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Peter Lilley, secretary of state for social security, and Stephen Dorrell, secretary of state for health, were deli...
Peter Lilley, secretary of state for social security, and Stephen Dorrell, secretary of state for health, were delighted to hear that the European court of justice has ruled that the European commission cannot spend money on projects that the UK has challenged in the court pending a final decision on the cases.

The government took the European commission to court over two separate instances of proposed spending without the necessary consent of national governments in the council of ministers.

The commission had invited applications for funds from organisations involved in social projects and separately from those working with elderly people. But the council of ministers had not agreed to this funding.

As the money had not been spent, the UK asked the court to grant an injunction preventing the commission from spending money on the contested projects before its legal right to do so had been established. This injunction was granted today.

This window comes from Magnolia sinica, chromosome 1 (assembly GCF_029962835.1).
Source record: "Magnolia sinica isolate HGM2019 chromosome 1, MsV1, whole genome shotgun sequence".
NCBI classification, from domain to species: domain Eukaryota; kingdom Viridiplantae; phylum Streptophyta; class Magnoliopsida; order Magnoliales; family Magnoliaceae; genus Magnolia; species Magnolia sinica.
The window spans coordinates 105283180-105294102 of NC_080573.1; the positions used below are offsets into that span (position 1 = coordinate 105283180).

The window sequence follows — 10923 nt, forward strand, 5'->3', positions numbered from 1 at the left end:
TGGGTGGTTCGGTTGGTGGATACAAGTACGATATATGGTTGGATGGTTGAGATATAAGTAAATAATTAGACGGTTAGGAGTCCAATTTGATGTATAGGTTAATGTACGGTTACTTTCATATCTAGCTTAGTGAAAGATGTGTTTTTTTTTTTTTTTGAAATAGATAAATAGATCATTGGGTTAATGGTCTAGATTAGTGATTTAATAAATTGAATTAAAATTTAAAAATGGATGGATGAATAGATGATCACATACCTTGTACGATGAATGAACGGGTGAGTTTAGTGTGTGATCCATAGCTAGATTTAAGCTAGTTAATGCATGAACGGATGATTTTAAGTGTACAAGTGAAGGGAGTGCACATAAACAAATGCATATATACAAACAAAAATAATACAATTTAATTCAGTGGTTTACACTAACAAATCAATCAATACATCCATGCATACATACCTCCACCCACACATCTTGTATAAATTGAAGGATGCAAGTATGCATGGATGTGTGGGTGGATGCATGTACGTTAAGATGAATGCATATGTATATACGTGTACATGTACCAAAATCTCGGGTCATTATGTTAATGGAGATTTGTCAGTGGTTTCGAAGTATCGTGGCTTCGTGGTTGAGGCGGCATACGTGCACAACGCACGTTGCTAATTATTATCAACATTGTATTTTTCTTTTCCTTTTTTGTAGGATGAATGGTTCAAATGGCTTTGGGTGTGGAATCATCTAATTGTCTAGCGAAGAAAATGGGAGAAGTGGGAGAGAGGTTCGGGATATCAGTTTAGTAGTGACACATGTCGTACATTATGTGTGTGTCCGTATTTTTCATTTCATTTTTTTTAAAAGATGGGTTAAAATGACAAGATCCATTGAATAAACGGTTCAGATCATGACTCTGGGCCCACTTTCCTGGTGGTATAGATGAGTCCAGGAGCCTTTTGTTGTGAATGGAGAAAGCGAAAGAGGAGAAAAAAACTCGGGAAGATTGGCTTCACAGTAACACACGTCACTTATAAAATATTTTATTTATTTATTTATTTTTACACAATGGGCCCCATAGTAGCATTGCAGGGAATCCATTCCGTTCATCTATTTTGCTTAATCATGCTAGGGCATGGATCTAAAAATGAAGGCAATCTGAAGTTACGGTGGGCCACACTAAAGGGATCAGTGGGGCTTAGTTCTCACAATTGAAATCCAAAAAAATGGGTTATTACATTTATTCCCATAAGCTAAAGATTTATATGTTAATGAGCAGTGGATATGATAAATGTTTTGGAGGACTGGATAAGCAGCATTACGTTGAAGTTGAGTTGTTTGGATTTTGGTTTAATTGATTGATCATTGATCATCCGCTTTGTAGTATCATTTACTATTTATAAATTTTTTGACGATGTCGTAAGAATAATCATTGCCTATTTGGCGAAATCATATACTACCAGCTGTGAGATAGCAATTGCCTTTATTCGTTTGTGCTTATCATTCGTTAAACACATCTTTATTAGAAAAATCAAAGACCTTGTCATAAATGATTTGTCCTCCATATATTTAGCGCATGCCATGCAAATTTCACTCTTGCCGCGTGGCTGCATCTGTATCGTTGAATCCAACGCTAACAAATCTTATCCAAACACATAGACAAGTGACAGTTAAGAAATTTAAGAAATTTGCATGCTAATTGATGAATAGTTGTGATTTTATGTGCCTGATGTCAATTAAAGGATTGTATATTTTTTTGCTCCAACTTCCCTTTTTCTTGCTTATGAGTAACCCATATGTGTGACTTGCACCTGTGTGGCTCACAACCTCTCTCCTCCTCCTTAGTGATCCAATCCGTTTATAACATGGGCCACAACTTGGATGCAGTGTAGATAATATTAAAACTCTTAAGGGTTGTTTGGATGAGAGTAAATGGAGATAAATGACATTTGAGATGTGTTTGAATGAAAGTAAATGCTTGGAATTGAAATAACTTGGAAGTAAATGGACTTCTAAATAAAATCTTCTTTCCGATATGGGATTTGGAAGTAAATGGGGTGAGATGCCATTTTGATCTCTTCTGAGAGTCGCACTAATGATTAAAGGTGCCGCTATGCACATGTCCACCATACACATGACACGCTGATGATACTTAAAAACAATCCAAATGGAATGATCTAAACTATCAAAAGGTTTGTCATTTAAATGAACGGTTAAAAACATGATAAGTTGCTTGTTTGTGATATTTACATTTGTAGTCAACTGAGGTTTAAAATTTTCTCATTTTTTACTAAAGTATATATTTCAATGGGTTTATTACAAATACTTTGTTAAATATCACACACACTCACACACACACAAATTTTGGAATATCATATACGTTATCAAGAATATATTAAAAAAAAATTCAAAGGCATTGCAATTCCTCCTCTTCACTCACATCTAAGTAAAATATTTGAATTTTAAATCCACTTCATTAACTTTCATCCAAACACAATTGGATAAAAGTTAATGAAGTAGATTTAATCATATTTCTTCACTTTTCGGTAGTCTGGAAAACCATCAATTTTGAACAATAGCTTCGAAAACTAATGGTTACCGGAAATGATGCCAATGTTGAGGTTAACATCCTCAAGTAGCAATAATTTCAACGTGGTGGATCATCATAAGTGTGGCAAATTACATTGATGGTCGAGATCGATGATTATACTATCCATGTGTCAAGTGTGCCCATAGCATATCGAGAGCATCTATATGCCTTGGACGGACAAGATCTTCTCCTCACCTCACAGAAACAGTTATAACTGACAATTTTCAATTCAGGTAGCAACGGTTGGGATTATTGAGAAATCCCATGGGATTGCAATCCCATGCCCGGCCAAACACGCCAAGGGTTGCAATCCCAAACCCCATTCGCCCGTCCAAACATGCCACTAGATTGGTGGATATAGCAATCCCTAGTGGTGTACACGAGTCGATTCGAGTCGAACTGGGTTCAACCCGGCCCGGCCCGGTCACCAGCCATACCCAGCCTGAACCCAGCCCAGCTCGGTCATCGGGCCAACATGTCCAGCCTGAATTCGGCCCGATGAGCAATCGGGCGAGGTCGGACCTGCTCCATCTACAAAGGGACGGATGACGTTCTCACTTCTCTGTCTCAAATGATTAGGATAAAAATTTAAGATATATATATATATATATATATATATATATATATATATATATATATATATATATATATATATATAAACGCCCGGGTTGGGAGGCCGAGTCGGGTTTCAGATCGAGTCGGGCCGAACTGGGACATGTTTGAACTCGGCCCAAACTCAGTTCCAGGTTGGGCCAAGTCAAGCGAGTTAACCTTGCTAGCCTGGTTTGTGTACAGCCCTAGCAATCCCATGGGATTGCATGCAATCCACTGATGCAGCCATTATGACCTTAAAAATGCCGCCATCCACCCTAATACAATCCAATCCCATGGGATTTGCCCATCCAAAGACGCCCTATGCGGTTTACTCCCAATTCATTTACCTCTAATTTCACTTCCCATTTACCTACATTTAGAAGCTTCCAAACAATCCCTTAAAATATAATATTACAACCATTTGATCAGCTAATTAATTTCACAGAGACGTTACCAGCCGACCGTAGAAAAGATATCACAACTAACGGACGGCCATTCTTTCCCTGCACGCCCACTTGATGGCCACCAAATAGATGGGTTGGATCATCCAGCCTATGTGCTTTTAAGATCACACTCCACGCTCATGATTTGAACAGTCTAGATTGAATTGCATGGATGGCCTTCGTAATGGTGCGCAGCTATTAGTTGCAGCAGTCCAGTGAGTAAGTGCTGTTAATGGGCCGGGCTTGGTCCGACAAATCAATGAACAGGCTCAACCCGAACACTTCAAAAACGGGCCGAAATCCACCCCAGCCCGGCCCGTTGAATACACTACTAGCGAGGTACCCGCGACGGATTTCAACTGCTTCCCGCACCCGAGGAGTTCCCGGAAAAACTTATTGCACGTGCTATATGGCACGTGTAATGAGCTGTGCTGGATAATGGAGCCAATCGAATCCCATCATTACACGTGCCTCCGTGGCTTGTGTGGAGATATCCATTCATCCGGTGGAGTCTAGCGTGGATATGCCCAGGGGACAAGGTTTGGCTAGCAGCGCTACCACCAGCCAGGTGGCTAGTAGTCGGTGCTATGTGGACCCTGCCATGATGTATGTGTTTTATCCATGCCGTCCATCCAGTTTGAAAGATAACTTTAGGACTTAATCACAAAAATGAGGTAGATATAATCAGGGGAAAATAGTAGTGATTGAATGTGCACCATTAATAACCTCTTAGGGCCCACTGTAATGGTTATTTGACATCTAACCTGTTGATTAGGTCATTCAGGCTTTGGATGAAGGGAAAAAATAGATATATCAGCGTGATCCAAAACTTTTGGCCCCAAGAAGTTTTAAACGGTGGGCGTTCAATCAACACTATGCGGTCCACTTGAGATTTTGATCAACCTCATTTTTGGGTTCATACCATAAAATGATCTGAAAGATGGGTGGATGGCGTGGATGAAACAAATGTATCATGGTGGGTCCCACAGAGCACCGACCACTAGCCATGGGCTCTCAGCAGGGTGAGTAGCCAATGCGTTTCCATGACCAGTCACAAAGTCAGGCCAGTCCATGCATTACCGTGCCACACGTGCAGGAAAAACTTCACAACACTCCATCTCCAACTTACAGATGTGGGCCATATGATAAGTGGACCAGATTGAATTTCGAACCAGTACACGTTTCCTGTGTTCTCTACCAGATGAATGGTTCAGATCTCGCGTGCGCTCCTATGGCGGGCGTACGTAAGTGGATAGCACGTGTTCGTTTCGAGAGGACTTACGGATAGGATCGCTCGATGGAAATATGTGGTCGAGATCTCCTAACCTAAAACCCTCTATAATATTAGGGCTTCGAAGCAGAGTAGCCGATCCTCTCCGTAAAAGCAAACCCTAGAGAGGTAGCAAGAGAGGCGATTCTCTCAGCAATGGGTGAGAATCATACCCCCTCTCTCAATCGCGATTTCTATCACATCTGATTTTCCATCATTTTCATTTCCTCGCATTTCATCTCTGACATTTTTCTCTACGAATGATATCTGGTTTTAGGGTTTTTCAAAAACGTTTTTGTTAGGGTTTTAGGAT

Mr Lilley said: 'I am delighted that the European court has accepted the seriousness of our case. It cannot be right for the European commission to spend taxpayers' money - however good the case - if that spending has no legal basis. In the final analysis money spent by the commission is not available for member states to spend on alleviating needs they identify in their own countries.'

Mr Dorrell said: 'We await the final outcome with interest, although we are unlikely to hear this before 1997. I regret that we had to mount challenges in the first place, but the European commission must be in no doubt that it cannot spend money without the proper authority.'

The European commission sought a council decision under article 235 of the treaty on a multi-annual programme to combat social exclusion, Poverty 4. Poverty 4 would have been a five year programme costing £100m. The programme was due to begin on 1 July 1994, but has never been agreed in the council. Germany and the UK would not agree the proposal on value for money and subsidiarity grounds.

The European commission also sought a council decision under article 235 on actions in support of elderly people. In the social affairs council, Germany has blocked the proposal. This £19m programme by the commission would involve exchanges of information about the role of active retired people; the situation of older women; solidarity, between generations; the ageing workforce; retirement; and care issues.

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